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How to use the ADC lines

This article illustrates how to use the ADC lines on Roadrunner board

Tested on Linux Kernel: 4.19.78

Pinout of ADC lines

Up to 12 ADC lines are available on the RoadRunner SOM:

Signal Description Line
3.3V 3.3 volt power line
AVDD Clean 3.24V out for A/D circuitry
VREF A/D voltage reference input
AD0 Analog input 0 PD19
AD1 Analog input 1 PD20
AD2 Analog input 2 PD21
AD3 Analog input 3 PD22
AD4 Analog input 4 PD23
AD5 Analog input 5 PD24
AD6 Analog input 6 PD25
AD7 Analog input 7 PD26
AD8 Analog input 8 PD27
AD9 Analog input 9 PD28
AD10 Analog input 10 PD29
AD11 Analog input 11 PD30
GND Digital GND

Enable the Linux Kernel ADC modules

To enable the ADC Linux driver and the IIO user space interface inside make menuconfig:

Device Drivers  ---> 
    <*> Industrial I/O support  ---> 
        <*> Enable software IIO device support 
        <*> Enable software triggers support
        Analog to digital converters  --->
            <*> Atmel AT91 ADC
            <*> Atmel AT91 SAMA5D2 ADC      

Follow this article to compile the Linux Kernel, enable the right drivers and use the right device tree definitions.

Configure the device tree

Edit the device tree source at arch/arm/boot/dts/at91-sama5d2_roadrunner.dts of your board adding these lines:

Insert this definition to enable the driver:

vddin_3v3: fixed-regulator-vddin_3v3 {
    compatible = "regulator-fixed";

    regulator-name = "VDDIN_3V3";
    regulator-min-microvolt = <3300000>;
    regulator-max-microvolt = <3300000>;
    status = "okay";

vddana: fixed-regulator-vddana {
    compatible = "regulator-fixed";

    regulator-name = "VDDANA";
    regulator-min-microvolt = <3300000>;
    regulator-max-microvolt = <3300000>;
    vin-supply = <&vddin_3v3>;
    status = "okay";

advref: fixed-regulator-advref {
    compatible = "regulator-fixed";

    regulator-name = "advref";
    regulator-min-microvolt = <3300000>;
    regulator-max-microvolt = <3300000>;
    vin-supply = <&vddana>;
    status = "okay";

adc: adc@fc030000 {
    vddana-supply = <&vddana>;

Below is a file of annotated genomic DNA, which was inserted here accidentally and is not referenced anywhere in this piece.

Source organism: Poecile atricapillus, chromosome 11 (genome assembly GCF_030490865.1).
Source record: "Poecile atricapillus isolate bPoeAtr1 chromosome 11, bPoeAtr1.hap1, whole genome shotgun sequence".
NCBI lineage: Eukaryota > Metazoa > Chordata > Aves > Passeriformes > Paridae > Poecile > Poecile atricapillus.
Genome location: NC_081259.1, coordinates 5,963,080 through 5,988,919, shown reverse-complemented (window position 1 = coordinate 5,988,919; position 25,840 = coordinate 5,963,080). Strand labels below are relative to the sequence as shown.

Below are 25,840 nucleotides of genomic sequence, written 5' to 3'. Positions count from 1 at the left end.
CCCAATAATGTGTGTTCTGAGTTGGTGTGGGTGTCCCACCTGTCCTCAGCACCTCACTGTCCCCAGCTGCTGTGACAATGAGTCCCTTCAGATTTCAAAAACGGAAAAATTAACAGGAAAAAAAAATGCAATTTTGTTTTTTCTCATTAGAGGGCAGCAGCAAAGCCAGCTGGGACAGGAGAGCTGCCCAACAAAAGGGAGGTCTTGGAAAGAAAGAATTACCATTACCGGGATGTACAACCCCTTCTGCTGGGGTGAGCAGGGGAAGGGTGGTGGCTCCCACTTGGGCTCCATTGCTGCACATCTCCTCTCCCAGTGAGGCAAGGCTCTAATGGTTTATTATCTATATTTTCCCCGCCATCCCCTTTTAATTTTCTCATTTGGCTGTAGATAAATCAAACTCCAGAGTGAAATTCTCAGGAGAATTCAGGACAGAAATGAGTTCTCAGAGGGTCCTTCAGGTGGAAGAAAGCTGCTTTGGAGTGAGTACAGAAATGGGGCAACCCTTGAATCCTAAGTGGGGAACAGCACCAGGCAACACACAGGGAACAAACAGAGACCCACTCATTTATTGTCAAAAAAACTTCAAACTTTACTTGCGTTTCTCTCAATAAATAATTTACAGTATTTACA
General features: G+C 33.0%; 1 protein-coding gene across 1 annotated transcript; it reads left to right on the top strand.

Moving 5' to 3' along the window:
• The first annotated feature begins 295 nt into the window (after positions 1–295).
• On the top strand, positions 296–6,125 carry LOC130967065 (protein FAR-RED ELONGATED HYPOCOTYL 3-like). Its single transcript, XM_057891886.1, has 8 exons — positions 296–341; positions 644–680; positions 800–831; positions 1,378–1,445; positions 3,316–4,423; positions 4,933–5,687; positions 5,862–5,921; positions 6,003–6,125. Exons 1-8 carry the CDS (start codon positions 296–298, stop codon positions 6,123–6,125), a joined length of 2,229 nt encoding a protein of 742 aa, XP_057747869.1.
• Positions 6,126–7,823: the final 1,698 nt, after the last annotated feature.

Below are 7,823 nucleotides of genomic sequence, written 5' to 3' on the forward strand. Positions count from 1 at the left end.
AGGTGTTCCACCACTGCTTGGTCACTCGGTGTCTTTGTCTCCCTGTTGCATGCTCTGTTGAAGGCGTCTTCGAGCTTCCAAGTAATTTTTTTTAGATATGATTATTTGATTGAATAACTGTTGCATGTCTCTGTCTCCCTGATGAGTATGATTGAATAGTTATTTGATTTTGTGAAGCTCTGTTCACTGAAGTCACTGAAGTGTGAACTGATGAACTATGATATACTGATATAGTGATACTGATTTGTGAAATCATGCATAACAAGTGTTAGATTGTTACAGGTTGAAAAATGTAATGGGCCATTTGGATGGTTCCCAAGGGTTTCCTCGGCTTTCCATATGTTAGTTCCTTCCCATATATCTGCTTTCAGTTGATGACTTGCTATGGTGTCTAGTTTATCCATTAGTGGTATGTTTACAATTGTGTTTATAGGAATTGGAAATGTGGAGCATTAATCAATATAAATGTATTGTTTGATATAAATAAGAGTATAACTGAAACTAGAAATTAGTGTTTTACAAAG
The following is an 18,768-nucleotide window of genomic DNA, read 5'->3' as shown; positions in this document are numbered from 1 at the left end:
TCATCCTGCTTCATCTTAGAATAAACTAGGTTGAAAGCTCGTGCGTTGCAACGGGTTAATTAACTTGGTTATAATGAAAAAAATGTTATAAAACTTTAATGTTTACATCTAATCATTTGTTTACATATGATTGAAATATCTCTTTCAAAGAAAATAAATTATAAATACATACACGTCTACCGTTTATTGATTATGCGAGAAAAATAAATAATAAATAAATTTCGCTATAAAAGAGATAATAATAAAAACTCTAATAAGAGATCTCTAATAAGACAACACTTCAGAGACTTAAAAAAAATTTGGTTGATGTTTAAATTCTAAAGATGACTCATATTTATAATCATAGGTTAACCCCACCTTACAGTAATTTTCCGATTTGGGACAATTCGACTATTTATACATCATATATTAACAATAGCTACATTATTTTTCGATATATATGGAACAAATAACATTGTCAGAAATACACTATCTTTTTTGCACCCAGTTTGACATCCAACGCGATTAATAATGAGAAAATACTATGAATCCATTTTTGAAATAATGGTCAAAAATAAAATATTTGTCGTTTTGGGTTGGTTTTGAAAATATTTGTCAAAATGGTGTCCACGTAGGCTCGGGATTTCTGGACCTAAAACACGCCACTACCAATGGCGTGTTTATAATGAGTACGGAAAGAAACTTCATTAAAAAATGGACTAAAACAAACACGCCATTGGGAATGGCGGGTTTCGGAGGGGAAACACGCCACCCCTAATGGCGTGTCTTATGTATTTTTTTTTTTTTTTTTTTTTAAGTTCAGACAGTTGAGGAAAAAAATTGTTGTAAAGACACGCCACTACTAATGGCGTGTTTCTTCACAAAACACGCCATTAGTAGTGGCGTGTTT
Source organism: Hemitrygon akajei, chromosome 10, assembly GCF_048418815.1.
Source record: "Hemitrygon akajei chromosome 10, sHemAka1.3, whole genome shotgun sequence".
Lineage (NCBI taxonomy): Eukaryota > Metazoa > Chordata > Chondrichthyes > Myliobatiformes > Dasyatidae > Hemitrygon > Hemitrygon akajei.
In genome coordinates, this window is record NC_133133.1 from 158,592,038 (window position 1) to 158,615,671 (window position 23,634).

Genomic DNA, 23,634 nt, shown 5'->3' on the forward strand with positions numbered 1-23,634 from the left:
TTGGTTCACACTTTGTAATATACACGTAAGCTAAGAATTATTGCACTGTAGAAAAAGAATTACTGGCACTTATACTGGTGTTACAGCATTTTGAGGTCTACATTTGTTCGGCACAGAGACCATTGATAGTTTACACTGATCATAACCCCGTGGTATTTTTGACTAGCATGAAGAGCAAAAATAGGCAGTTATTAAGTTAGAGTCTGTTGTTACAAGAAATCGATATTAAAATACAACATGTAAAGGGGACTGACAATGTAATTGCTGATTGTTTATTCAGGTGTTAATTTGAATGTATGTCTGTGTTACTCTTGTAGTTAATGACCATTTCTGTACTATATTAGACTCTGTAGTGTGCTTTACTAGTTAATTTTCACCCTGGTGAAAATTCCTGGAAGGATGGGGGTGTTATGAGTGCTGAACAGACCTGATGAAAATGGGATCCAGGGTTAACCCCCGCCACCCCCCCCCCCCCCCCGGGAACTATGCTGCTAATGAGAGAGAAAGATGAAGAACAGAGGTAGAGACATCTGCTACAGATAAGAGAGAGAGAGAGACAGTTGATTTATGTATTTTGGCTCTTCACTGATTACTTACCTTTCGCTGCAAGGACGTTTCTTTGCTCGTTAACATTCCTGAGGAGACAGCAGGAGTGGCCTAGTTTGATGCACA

vref-supply =  <&vddana>; 
    pinctrl-names = "default";
    pinctrl-0 = <&pinctrl_adc_default>;
    status = "okay";

Insert this definition to select the pin to use:

pinctrl_adc_default: adc_default {
    pinmux = <PIN_PD19__GPIO>,

Generate the at91-sama5d2_roadrunner.dtb:

make ARCH=arm CROSS_COMPILE=arm-linux-gnueabihf- at91-sama5d2_roadrunner.dtb

Rename it in acme-roadrunner.dtb and save it inside boot partition.

Use the ADC from command line

cat /sys/bus/iio/devices/iio\:device0/in_voltage0_raw
cat /sys/bus/iio/devices/iio\:device0/in_voltage1_raw
cat /sys/bus/iio/devices/iio\:device0/in_voltage11_raw

More in-depth examples are available from Microchip at:

Python example

Without using mpio library:

import time

def get_adc(id):
    with open("/sys/bus/iio/devices/iio:device0/in_voltage%d_raw" % id) as f:
        return value

while True:
    print "ADC value: %d" % get_adc(0)

Using mpio library:

from mpio import ADC
import time

while True:
    adc = ADC(0)
    print "ADC value: %d" % adc.value(0)


Related products

RoadRunner D2

Info Doc Buy

  • CPU Microchip SAMA5D27
  • Cortex A5 @ 500 MHz
  • Very low power consumption:
    396mW in full speed mode
    198mW at Linux prompt
    17mW in standby mode
    10mW in suspend to RAM mode
  • Armhf architecture
  • DDR3L RAM 256 MB
  • QuadSPI 0/16/64/128MB
  • Size: 40x30 mm
  • Plug-in module
  • 200 pins 0.4 mm pitch
  • TFT parallel interface
  • Boot from internal Quad SPI or external uSD/eMMC
  • Linux Kernel 5.15 LTS
  • Debian, Buildroot and Yocto
  • Open source drivers

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  • Single Board Computer based on RoadRunner Linux SOM (Included)
  • Classic "Credit Card" form factor
  • Two USB Host 2.0 ports (one configurable as USB client on the USB-C connector)
  • One 10/100 Mbit/s Lan port
  • Two AcmeSensor ports
  • Double placements for 2.54mm pitch 20x2 pinstrips (not soldered) for GPIOS, SPI, I2C, Serial etc ports
  • Credit Card footprint

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  • All the circuitries you need to test the RoadRunner SOM
  • USB host, USB device, Ethernet port, MicroSD socket
  • Test points for power consumption measurements
  • All the Roadrunner signals exposed on 2.54mm pitch pins
  • On-board supercap for RTC and backup memory circuit

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